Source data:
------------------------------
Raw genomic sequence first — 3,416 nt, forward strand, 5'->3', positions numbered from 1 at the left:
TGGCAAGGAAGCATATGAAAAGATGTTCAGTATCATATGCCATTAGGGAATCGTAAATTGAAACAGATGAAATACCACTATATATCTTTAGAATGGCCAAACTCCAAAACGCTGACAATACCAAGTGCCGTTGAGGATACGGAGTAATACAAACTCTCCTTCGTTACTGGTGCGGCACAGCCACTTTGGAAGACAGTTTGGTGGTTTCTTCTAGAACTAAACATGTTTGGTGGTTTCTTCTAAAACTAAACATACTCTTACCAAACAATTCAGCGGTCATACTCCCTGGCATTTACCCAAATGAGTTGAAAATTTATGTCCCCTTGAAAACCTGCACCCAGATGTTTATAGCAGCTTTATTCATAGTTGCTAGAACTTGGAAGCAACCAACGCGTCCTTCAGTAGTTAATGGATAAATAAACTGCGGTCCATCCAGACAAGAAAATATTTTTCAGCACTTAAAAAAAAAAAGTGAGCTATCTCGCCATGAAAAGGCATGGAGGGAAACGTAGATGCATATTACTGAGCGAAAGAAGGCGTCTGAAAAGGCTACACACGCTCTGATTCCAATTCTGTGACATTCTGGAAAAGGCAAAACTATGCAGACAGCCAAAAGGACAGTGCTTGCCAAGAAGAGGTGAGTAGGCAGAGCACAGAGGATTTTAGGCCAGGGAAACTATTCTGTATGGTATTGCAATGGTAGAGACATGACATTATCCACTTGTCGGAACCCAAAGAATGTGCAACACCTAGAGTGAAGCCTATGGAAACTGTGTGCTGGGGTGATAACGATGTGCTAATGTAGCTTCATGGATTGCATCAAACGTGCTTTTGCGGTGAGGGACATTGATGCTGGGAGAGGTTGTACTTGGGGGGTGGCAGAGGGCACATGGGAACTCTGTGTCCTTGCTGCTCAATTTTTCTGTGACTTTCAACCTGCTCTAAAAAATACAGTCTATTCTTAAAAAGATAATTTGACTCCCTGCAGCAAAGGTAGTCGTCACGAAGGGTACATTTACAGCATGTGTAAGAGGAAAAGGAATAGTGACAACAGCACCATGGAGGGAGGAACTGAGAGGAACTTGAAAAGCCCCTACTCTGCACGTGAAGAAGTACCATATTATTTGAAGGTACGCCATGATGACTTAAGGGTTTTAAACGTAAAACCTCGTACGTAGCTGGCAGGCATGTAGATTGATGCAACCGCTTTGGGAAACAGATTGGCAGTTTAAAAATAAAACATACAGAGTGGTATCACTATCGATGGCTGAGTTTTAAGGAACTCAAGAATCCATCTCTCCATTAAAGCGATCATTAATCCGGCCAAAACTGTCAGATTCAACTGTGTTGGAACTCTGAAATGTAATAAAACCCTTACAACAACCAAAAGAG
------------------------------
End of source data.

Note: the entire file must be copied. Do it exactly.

Raw genomic sequence first — 3,416 nt, forward strand, 5'->3', positions numbered from 1 at the left:
TGGCAAGGAAGCATATGAAAAGATGTTCAGTATCATATGCCATTAGGGAATCGTAAATTGAAACAGATGAAATACCACTATATATCTTTAGAATGGCCAAACTCCAAAACGCTGACAATACCAAGTGCCGTTGAGGATACGGAGTAATACAAACTCTCCTTCGTTACTGGTGCGGCACAGCCACTTTGGAAGACAGTTTGGTGGTTTCTTCTAGAACTAAACATGTTTGGTGGTTTCTTCTAAAACTAAACATACTCTTACCAAACAATTCAGCGGTCATACTCCCTGGCATTTACCCAAATGAGTTGAAAATTTATGTCCCCTTGAAAACCTGCACCCAGATGTTTATAGCAGCTTTATTCATAGTTGCTAGAACTTGGAAGCAACCAACGCGTCCTTCAGTAGTTAATGGATAAATAAACTGCGGTCCATCCAGACAAGAAAATATTTTTCAGCACTTAAAAAAAAAAAGTGAGCTATCTCGCCATGAAAAGGCATGGAGGGAAACGTAGATGCATATTACTGAGCGAAAGAAGGCGTCTGAAAAGGCTACACACGCTCTGATTCCAATTCTGTGACATTCTGGAAAAGGCAAAACTATGCAGACAGCCAAAAGGACAGTGCTTGCCAAGAAGAGGTGAGTAGGCAGAGCACAGAGGATTTTAGGCCAGGGAAACTATTCTGTATGGTATTGCAATGGTAGAGACATGACATTATCCACTTGTCGGAACCCAAAGAATGTGCAACACCTAGAGTGAAGCCTATGGAAACTGTGTGCTGGGGTGATAACGATGTGCTAATGTAGCTTCATGGATTGCATCAAACGTGCTTTTGCGGTGAGGGACATTGATGCTGGGAGAGGTTGTACTTGGGGGGTGGCAGAGGGCACATGGGAACTCTGTGTCCTTGCTGCTCAATTTTTCTGTGACTTTCAACCTGCTCTAAAAAATACAGTCTATTCTTAAAAAGATAATTTGACTCCCTGCAGCAAAGGTAGTCGTCACGAAGGGTACATTTACAGCATGTGTAAGAGGAAAAGGAATAGTGACAACAGCACCATGGAGGGAGGAACTGAGAGGAACTTGAAAAGCCCCTACTCTGCACGTGAAGAAGTACCATATTATTTGAAGGTACGCCATGATGACTTAAGGGTTTTAAACGTAAAACCTCGTACGTAGCTGGCAGGCATGTAGATTGATGCAACCGCTTTGGGAAACAGATTGGCAGTTTAAAAATAAAACATACAGAGTGGTATCACTATCGATGGCTGAGTTTTAAGGAACTCAAGAATCCATCTCTCCATTAAAGCGATCATTAATCCGGCCAAAACTGTCAGATTCAACTGTGTTGGAACTCTGAAATGTAATAAAACCCTTACAACAACCAAAAGAG